MASTER SERGEANT Joe Henderson is proud of his outfit, the 801st Junior Rear Officer Training Corps at Minuteman Technical High School in Lexington. "They get some grand opportunities--why, some of them last week got to go up in a C-135 and refuel jets. Mr. Hicks, you got to go up, didn't you."
"Yes sir--it was pretty cold up there."
"And what about you, Cadet Johnson?"
"Yeah, I mean, yes sir. It was real fun. One kid barfed on the colonel's coat."
"They're not supposed to barf," Henderson says.
SOMETIMES high school kids throw up, so they're excluded from the regular military. But the armed forces never turn away a soul--as part of their outreach, they sponsor JROTC. A recruiting poster explains the concept succinctly. For a few hours every other week in "aerospace education" and "leadership laboratory," students 14 years of age and older earn the following benefits: "Military Ball... Bowling League... Films... Annual Squadron Picnic... Basketball... Color Guard."
And so they come in droves. "We expected 65, maybe 70. We got 160," Henderson says, adding, "We ran out of uniforms, we ran out of books, we ran out of advancement pins."
Colonel Thomas M. Phillips, who heads the program, is even more excited by the fast growth. "In just a few short weeks, Minuteman Tech met and surpassed all viability criteria, and the future of the program seems assured," he wrote in a school newsletter.
Large numbers may win the next land war in Europe, but they will plague Henderson, at least for a few weeks. "It will take me quite a while to learn all your names," he admits at the opening session of leadership lab, his specialty. "There's only one of me, so it shouldn't take you as long to learn my name," he adds.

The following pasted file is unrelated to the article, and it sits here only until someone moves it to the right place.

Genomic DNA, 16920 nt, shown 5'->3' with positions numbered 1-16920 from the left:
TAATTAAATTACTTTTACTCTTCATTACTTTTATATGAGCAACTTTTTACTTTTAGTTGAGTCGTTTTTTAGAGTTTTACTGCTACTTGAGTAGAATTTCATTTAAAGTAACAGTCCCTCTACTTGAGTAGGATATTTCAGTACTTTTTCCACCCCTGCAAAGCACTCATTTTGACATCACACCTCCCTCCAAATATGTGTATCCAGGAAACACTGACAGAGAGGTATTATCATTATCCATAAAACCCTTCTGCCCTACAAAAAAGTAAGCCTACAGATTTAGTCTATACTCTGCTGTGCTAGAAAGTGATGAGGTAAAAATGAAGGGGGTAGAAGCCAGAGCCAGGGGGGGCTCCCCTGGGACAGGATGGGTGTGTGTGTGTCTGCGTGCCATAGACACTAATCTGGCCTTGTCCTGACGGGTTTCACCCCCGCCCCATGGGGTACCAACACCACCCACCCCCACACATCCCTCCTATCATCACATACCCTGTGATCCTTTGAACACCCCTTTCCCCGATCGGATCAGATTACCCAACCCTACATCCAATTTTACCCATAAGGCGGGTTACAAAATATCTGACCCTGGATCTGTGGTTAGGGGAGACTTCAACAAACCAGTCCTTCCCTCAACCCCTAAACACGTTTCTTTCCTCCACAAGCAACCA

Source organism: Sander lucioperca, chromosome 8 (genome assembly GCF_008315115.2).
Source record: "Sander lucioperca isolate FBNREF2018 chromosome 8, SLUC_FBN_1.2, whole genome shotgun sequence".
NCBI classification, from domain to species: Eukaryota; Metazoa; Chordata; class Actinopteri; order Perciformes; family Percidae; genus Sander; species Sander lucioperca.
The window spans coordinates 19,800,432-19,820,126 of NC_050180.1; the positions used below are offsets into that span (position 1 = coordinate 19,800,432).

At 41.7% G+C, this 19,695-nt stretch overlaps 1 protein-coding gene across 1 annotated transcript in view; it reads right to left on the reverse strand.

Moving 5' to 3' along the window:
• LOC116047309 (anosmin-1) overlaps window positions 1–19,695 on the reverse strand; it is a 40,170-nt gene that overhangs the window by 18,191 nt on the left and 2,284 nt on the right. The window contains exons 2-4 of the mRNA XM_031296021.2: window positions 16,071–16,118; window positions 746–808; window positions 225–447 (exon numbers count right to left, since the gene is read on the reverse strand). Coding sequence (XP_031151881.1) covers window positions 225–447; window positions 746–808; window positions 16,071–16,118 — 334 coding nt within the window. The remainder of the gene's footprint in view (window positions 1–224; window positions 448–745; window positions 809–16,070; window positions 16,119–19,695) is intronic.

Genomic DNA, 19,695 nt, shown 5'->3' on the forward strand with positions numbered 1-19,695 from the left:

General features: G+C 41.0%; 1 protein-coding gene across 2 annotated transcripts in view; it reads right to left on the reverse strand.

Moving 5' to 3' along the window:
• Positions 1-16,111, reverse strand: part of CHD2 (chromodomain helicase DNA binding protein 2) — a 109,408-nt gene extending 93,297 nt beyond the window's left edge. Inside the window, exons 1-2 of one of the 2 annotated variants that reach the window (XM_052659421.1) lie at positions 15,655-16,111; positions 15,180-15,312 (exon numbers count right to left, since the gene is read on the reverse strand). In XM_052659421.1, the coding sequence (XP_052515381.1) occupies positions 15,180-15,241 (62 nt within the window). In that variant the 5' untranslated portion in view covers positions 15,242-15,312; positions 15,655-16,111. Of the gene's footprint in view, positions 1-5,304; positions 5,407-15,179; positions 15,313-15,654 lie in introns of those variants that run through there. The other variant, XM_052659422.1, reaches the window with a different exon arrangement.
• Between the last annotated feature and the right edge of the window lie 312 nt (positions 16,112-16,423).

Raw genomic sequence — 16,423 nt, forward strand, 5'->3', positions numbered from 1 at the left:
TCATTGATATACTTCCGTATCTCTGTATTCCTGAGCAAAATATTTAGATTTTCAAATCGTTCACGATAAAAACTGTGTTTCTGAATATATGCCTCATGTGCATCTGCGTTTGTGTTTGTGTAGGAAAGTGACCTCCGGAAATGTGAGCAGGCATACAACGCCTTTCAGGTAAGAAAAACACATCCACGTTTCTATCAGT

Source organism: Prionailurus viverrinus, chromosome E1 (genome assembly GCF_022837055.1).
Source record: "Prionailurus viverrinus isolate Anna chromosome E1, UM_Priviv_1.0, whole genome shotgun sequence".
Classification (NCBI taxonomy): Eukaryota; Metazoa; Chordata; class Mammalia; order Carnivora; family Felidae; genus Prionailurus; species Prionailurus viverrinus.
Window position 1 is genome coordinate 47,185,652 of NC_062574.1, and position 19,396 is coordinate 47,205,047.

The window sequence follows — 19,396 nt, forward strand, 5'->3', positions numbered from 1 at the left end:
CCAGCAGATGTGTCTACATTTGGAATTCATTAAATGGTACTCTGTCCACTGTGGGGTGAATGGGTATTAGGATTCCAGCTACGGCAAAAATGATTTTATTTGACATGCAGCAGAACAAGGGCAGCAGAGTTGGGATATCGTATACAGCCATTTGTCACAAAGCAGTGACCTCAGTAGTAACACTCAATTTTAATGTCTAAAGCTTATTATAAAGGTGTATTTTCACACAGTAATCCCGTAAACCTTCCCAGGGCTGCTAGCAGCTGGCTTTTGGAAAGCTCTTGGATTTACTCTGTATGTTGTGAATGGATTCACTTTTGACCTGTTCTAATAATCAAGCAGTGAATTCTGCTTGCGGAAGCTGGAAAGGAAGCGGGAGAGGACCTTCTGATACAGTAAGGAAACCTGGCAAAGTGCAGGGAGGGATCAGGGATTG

Like all lecturers, he uses his first-day speech to cover his grand designs for the course. "What do you think leadership is?" he asks the class. One answer, a little timid: "Does it mean when someone can make other people do something they don't want to?" Henderson looks around the room, unsatisfied. Another reply, this time more confident: "It means having the respect of others and influence over them," a red-headed boy says. But Henderson just pauses, stares at his desk, glances at the class, and then says, "Class, leadership really boils down to the golden rule."
Though he doesn't define his terms, it emerges that the golden rule excludes bullies and encourages integrity, honesty and responsibility. "I hope you won't be coming in here with the answers on your cuffs," he says, though he adds quickly, "I don't think we'll be having any tests."
The subject broached, Henderson goes on to explain his grading philosophy. Leadership "is not only part of your training, it's also part of your mark," he explains. "You spend two days a week in leadership, and three days in flight science. So two-fifths of your grade will be in leadership. That's roughly 40 per cent, but I only deal in ballpark figures, 'cause in leadership we've got to be flexible."
INTEGRITY, responsibility, honesty--those sound a little hard to grade. Fortunately, there are objective criteria. "Appearance, now appearance counts quite a bit, the number of times you wear your uniform and all," Henderson explains. The U.S. government provides the uniforms free of charge, small, baggy replicas of real Air Force clothes. More importantly, they provide decorations. At the front of the class, all the pins and badges--right up to four-star general--are glued on a piece of cardboard.
"All the kids get this one here," Henderson says, pointing to a miniscule emblem in the corner. "And some of them get this one, and a few this one here," he says, pointing to slightly gaudier decorations. "Can I get this one?" a kid asks, pointing at the four stars. "Maybe, if you sign up when you get out of school," Henderson says. Officers--squadron leaders and others--are chosen from among the students; at the end of each class, several volunteers come up to say they wouldn't mind the responsibility.
Snappy dressing counts, true, but it isn't enough. To excel requires proficiency in what Henderson calls "your military courtesies:" Courtesy here means avoiding first names; "in class, you can call each other cadets or Mr. Smith and Miss Jones." Unfortunately, there is a Mr. Jones in this class, so the explanation provokes some giggles. "You may address yourself by your cadet rank--Cadet Lieutenant Smith, Cadet Jones," Henderson adds.